Style attributes

(Excerpt from "The MathML Handbook" by Pavi Sandhu)

A set of style attributes controls the precise way in which the content of token elements is rendered. There are nine style attributes that all token elements accept. These attributes can be divided into two groups, depending on which version of MathML they were introduced in (see the two following tables).

Table: Style attributes introduced in MathML 2.0.

Name Property Specified Allowed Value
mathbackground Background color #rgb | #rrggbb | html-colorname
mathcolor Text color #rgb | #rrggbb | html-colorname
mathsize Font size small | normal | big | number v-unit
mathvariant Style variant normal | bold | italic | script | bold-script | double-struck | fraktur | bold-fraktur | sans-serif | bold-sans-serif | sans-serif-italic | monospace

html-color-name refers to one of the named color keywords defined in HTML 4 (that is, aqua, black, blue, fuchsia, gray, green, lime, maroon, navy, olive, purple, red, silver, teal, white, and yellow).

Table: Style attributes introduced in MathML 1.0.

Name Property Specified Allowed Value
color Text color #rgb | #rrggbb | html-colorname
fontfamily Font family string | css-fontfamily
fontsize Font size number v-unit
fontstyle Font style normal | italic
fontweight Font weight normal | bold

The use of the second set of attributes is deprecated in MathML 2.0 since they conflict with properties of the same name defined in CSS! Having the same attribute names in MathML and CSS can lead to problems. For example, the meaning of an equation may be altered by system-wide style changes applied using a CSS stylesheet. These attributes are still supported for backward compatibility and because they provide a simple way to directly specify common style properties. For some examples of how these attributes can be used in a CSS stylesheet, to control the rendering of MathML equations, see CSS primer.

There is some overlap between the style attributes introduced in MathML 2.0 and the older ones from MathML 1.0. For example, you can specify the color of an equation using either the color or mathcolor attributes. Similarly, you can cause an equation to be displayed in bold font using either fontweight or mathvariant. In case of a conflict between the new attributes (from MathML 2.0) and the deprecated attributes (MathML 1.0), the former take precedence. For example, the following expression should render in a bold font.


<mi fontweight="normal" mathvariant="bold">ABC</mi>

The following expression should render in an italic sans-serif font.


<mi fontweight='bold' mathvariant='sans-serif-italic'>ABC</mi>

In practice, most MathML expressions are likely to be embedded in another XML data format such as XHTML. In such cases, it is desirable for the displayed equations to have the same style attributes as the surrounding text, so that the font styles and sizes, for example, are compatible with the environment. For this reason, the default values of most of the above style attributes are inherited from the environment.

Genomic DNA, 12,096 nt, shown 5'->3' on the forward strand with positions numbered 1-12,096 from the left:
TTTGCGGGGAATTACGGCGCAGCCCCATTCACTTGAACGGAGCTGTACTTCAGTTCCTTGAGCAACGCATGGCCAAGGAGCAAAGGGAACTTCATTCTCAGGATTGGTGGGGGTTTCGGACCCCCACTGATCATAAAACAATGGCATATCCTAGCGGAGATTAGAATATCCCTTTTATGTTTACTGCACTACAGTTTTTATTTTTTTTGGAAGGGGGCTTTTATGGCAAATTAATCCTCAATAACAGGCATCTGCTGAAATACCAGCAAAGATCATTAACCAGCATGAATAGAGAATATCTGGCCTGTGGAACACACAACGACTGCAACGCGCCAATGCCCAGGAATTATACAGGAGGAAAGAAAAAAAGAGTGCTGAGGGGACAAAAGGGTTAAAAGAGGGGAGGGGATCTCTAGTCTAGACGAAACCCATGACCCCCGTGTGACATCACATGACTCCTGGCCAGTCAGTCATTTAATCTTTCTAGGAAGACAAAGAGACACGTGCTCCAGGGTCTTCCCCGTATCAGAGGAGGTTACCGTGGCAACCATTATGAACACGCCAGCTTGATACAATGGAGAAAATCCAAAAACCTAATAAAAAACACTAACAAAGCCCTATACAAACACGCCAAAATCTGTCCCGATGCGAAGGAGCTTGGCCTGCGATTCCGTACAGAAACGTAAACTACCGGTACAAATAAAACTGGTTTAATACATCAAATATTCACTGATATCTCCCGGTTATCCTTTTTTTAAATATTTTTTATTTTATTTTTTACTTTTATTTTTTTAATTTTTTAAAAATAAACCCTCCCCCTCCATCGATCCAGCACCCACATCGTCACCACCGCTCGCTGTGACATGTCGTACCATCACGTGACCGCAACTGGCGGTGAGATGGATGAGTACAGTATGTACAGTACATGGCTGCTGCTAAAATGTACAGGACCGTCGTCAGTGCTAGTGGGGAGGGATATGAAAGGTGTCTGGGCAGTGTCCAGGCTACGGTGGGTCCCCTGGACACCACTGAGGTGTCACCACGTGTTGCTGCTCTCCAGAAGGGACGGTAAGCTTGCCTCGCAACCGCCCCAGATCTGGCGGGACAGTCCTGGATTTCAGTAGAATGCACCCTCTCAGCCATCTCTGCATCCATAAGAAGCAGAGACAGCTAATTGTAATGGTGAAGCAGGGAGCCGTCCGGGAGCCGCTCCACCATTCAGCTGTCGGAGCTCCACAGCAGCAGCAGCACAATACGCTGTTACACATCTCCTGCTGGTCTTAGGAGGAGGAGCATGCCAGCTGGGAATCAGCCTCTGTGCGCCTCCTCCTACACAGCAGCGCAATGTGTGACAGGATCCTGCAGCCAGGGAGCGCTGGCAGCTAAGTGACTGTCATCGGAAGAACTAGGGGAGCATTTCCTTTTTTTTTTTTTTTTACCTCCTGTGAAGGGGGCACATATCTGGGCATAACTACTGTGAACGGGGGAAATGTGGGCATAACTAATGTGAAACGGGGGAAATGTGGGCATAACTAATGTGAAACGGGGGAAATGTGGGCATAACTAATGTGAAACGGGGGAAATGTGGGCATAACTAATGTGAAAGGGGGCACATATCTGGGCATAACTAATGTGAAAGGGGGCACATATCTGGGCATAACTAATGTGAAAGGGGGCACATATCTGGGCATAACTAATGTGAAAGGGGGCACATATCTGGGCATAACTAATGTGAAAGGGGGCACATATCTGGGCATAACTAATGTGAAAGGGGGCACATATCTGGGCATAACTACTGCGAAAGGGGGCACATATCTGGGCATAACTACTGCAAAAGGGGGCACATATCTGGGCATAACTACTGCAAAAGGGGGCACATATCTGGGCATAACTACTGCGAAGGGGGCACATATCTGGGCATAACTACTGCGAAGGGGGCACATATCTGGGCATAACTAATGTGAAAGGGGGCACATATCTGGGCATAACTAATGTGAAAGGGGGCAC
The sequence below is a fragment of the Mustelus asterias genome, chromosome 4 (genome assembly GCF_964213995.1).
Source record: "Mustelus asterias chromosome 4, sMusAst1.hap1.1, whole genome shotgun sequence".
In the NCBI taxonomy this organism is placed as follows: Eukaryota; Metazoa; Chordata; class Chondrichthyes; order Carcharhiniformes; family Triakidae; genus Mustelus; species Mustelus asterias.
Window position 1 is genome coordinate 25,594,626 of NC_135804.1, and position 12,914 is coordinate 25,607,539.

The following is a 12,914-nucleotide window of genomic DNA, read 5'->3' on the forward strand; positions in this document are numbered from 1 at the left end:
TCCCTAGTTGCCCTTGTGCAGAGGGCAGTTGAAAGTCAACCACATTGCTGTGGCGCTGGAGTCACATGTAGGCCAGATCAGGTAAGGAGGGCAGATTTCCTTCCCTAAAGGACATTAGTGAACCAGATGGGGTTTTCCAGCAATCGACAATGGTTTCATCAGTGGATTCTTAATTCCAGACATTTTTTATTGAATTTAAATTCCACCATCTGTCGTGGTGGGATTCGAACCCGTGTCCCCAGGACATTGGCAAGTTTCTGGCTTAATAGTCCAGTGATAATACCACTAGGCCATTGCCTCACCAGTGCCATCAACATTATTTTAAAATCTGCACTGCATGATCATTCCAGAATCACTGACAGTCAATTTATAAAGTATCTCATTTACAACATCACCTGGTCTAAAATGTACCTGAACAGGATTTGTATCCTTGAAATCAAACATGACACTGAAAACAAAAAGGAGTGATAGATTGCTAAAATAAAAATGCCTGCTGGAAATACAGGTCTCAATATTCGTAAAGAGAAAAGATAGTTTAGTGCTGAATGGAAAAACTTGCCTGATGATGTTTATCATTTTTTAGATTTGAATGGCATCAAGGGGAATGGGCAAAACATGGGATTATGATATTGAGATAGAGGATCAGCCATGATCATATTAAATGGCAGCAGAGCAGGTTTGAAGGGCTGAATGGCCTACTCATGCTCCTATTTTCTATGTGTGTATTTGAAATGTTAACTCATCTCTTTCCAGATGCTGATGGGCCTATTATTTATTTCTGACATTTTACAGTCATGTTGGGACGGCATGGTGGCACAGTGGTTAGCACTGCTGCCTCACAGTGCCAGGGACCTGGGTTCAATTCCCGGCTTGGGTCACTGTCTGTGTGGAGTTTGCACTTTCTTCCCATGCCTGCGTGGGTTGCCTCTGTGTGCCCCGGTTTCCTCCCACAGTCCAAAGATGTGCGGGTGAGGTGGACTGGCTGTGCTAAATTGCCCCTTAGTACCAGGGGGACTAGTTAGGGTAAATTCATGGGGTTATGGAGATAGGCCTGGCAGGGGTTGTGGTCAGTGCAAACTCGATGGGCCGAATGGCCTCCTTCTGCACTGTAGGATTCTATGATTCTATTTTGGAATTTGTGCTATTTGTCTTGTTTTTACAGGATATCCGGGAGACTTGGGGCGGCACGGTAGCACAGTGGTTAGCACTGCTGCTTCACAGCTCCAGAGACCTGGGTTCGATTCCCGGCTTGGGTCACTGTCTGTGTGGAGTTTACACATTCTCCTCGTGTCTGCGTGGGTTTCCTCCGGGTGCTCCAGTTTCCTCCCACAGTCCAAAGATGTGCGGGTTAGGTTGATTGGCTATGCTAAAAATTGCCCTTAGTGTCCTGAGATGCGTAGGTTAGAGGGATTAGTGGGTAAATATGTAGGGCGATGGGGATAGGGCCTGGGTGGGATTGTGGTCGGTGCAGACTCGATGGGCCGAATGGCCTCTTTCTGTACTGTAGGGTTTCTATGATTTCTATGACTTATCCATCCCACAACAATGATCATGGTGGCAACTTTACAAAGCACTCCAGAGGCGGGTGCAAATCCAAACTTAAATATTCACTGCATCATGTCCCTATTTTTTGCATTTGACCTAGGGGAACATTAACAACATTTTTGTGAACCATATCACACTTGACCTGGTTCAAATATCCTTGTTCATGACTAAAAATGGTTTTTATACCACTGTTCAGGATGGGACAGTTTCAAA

The meaning and usage of most of the style attributes listed above are evident from their names. However, the mathvariant attribute requires some further explanation. This attribute specifies that a character should be displayed in a particular font variant, such as Fraktur, Bold, Italic, Script, Bold-Script, Double-struck, and so on. In mathematical notation, each of these style variants often has a specific meaning associated with it. For example, an italic g might indicate a function name, a bold g might indicate a vector, and a Fraktur g might indicate a Lie algebra. Hence, you should not use the mathvariant style attribute to specify styles unless the meaning implied by that style is specifically intended.

The MathML DTD includes a set of character entities that directly represent styled characters described by different values of the mathvariant attribute. However, these characters are in plane 1 of Unicode and plane 1 characters cannot be displayed in current browsers. Hence, in many cases it is preferable to use the mathvariant attribute in combination with a plane 0 character instead of the corresponding plane 1 character. (The meaning of plane 0 and plane 1 characters was explained under MathML characters.)

For example, if you want to include a Fraktur g in a mathematical expression, you can do so using the character entity reference to the plane 1 Unicode character for this symbol, as shown here:





Alternatively, you can use the mathvariant attribute applied to the ordinary letter g, as shown below:


<mi mathvariant="fraktur">g</mi>

The fact that the same character can be represented in two different ways can cause problems for applications where the semantic meaning of the markup is important, such as when you are searching or indexing mathematical content. To avoid such problems, the MathML specification requires that processing applications treat plane 0 characters with the mathvariant attribute specified as equivalent to the corresponding plane 1 characters.


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